5 Freaky Drugs We Used to Give Children

Andrew Dalton
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In your grandparents' day, a crack baby was just called a "baby." Okay, that's being a bit extreme, but the crazy drugs we used to shovel into children make our Ritalin-riddled era seem tame.

Cracked Magazine, which has gone from being a second-rate little brother to Mad to one of the best receptacles for online listicles, has a piece on wildly inappropriate ads from previous eras. Among ads with kids holding guns, there are "medicines" made of some hardcore mind-altering substances that are illegal. Wondering what drugs were readily available for parents to party with their toddlers? These drugs were not just given to but marketed for children:

  • Cocaine: Yes, we all know Freud did more than all of Studio 54's visitors combined, and it used to be in Coca-Cola, but it was once specifically marketed to children for toothaches. (See ad above.) Parents were told it would not only ease their wee ones' pain, but put them in a better mood.

  • Heroin: In what I count as one of the greatest facts I've ever learned, Heroin was once a brand name, patented by Bayer, the aspirin folks. How's that for successful marketing? Like Coke, Jell-o, Kleenex, and Weed Wacker, it became a general name for the product itself, in this case opium. And if you were a mother with a teething child in 1887, you could get said opium in the form of Mrs. Winslow's Soothing Syrup. The University of Buffalo says it was an "indispensable aid to mothers and child care workers" and it "effectively quieted restless infants and small children." I'll bet.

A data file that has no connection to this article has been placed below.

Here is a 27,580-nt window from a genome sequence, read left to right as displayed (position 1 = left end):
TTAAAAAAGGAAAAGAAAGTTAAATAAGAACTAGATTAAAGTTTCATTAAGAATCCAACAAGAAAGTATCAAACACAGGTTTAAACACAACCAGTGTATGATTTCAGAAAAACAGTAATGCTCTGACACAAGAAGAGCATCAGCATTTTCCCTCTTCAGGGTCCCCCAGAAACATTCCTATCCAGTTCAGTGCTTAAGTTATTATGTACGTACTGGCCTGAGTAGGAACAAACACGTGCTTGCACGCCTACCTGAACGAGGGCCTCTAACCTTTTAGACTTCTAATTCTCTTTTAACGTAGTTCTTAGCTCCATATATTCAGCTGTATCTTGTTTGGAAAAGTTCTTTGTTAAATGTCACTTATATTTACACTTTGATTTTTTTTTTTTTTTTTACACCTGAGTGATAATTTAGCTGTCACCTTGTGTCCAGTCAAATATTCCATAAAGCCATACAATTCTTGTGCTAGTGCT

• Pot: Not nearly as dangerous as the others, it's still shocking to hear the Ohio State Medical Society declare, in 1860, that cannabis successfully treated "palsy," "whooping cough," and "infantile convulsions."
  • Speed: This is the least surprising of the bunch, since it remains the basis for many of the ADHD drugs widely used on kids today, but it's still incredible to think of the amounts of Benzedrine given to kids with asthma or behavioral disorders before we learned how it could stunt growth and make for a host of other problems.

  • Thalidomide: It's still frightening to think how widely used this stuff was before it was pulled from the market in 1961 for causing terrible birth defects (they've identified the element that caused them and it's still used in some countries). Its uses included the children's sedative Distaval, which bragged about its safety in ads.

Of course it's easy to engage in what E.P. Thompson called the "enormous condescension of posterity." In other words it's easy to mock from a distance. Back in the day, I would've given my little fussy midnight nightmare some Mrs. Winslow's, and probably saved a few drops for daddy.

But when you lived in a world where countless babies died in childbirth and so many children were lost to disease that every flu season was like a world war, the idea of getting your toddler high so she can have few minutes of peace doesn't seem so twisted. Besides it's hard to know what we'll doing now that future generations will shake their heads at. (Woman in 2035: "Do you know they used to give Tylenol to children? Damn.")

 

Images via the University of Buffalo's Addiction Research Unit


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